Yes, you do need oil, but not much - just enough to lightly cover the bottom of the pan. Sprinkle the flesh side (assuming it's skin-on) with salt and pepper, place it flesh side down in the heated pan and cook for about five minutes. Carefully flip it over and cook until cooked through.

I also like to roast salmon at high heat. Preheat the oven to 450, brush the salmon with a glaze mixture and roast for 10 minutes. To make the glaze, mix together 3 tablespoons
olive oil, 1 tbsp grainy mustard, 1 tbsp lemon juice, and salt and pepper to taste.
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Old 02-20-2017, 01:39 PM   #8
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Quote:
Originally Posted by kenny1999 View Post
some parts of salmon fish in the supermarket are sold for frying, but not for eating raw

How do you fry those salmon? Do you need to add oil? Some said salmon fish already contains a lot of oil so oil is not very critical. I also saw some youtube video they added a lot of oil beforehand!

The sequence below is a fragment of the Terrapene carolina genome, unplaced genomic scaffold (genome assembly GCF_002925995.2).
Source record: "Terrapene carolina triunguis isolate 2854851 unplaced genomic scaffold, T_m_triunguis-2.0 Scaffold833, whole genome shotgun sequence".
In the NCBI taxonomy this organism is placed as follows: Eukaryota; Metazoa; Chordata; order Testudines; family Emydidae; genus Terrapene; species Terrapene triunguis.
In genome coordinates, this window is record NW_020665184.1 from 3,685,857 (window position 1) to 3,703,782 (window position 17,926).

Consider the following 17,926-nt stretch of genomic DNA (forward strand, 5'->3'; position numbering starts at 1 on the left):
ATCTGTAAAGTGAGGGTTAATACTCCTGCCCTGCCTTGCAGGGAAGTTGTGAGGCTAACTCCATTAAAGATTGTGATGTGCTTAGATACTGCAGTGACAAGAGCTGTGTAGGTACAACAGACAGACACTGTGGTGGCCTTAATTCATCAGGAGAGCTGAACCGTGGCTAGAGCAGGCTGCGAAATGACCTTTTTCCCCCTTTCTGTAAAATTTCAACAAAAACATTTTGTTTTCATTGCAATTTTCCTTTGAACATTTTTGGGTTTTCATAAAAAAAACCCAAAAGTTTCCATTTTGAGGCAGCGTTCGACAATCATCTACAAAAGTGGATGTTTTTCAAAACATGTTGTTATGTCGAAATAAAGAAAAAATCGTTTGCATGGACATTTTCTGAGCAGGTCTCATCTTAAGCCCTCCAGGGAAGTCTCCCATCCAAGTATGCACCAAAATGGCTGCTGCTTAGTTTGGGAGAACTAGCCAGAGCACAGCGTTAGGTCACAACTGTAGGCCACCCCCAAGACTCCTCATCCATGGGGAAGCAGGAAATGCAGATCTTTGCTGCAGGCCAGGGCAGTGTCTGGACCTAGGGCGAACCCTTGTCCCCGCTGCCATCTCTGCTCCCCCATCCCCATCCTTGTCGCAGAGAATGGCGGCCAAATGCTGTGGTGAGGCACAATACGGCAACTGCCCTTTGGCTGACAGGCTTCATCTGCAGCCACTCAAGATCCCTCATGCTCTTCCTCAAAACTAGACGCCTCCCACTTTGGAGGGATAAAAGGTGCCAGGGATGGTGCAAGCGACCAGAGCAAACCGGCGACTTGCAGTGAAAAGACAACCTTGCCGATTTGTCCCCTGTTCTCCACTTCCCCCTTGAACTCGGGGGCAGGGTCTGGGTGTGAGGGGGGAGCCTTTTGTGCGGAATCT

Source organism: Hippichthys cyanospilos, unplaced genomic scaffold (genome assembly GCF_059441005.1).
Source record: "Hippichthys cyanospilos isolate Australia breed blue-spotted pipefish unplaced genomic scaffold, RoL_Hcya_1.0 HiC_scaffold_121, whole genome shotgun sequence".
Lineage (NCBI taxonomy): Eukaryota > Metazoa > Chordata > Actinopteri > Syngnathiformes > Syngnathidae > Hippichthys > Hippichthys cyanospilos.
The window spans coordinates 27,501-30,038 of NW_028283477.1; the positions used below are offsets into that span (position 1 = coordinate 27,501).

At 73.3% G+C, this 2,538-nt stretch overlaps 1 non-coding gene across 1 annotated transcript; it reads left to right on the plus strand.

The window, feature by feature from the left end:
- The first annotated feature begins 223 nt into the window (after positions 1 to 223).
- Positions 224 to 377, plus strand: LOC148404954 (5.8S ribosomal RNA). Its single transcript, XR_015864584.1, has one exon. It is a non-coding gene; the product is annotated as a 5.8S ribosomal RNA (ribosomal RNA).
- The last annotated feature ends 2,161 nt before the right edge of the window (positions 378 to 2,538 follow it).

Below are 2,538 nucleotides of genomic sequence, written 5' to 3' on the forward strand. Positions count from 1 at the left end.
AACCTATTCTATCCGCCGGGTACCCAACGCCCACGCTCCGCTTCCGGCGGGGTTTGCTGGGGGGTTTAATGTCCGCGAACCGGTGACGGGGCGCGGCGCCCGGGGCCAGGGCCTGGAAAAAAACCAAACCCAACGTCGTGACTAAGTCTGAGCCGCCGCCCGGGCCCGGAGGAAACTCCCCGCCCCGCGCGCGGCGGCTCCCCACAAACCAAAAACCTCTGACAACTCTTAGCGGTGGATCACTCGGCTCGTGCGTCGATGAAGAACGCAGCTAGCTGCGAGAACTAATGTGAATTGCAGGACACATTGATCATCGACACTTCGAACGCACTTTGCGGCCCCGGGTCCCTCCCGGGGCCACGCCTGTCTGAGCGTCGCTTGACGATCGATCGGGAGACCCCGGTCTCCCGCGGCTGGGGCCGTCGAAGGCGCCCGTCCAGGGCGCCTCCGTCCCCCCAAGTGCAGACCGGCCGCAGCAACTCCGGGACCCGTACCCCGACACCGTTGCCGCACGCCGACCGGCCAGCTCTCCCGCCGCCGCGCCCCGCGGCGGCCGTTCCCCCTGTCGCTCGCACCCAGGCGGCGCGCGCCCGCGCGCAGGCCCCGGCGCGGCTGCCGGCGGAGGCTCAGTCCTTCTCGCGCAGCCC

what parts are those and what store do you go to?

Salmon is not a good fish to fry as far as I am concern. Of course it can be fried, but I would not recommend. If the store sells it specifically marked "for frying" I'd ask them how they recommend to fry.
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Old 02-20-2017, 11:54 PM   #9
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Quote:
Originally Posted by kenny1999 View Post
...How do you fry those salmon? Do you need to add oil?...
I just saw a current-season episode of cooking salmon on America's Test Kitchen this weekend. Can't find the episode number - sorry! However, it IS this season, so you can find it for free on their website. You just have to register with your email address for access.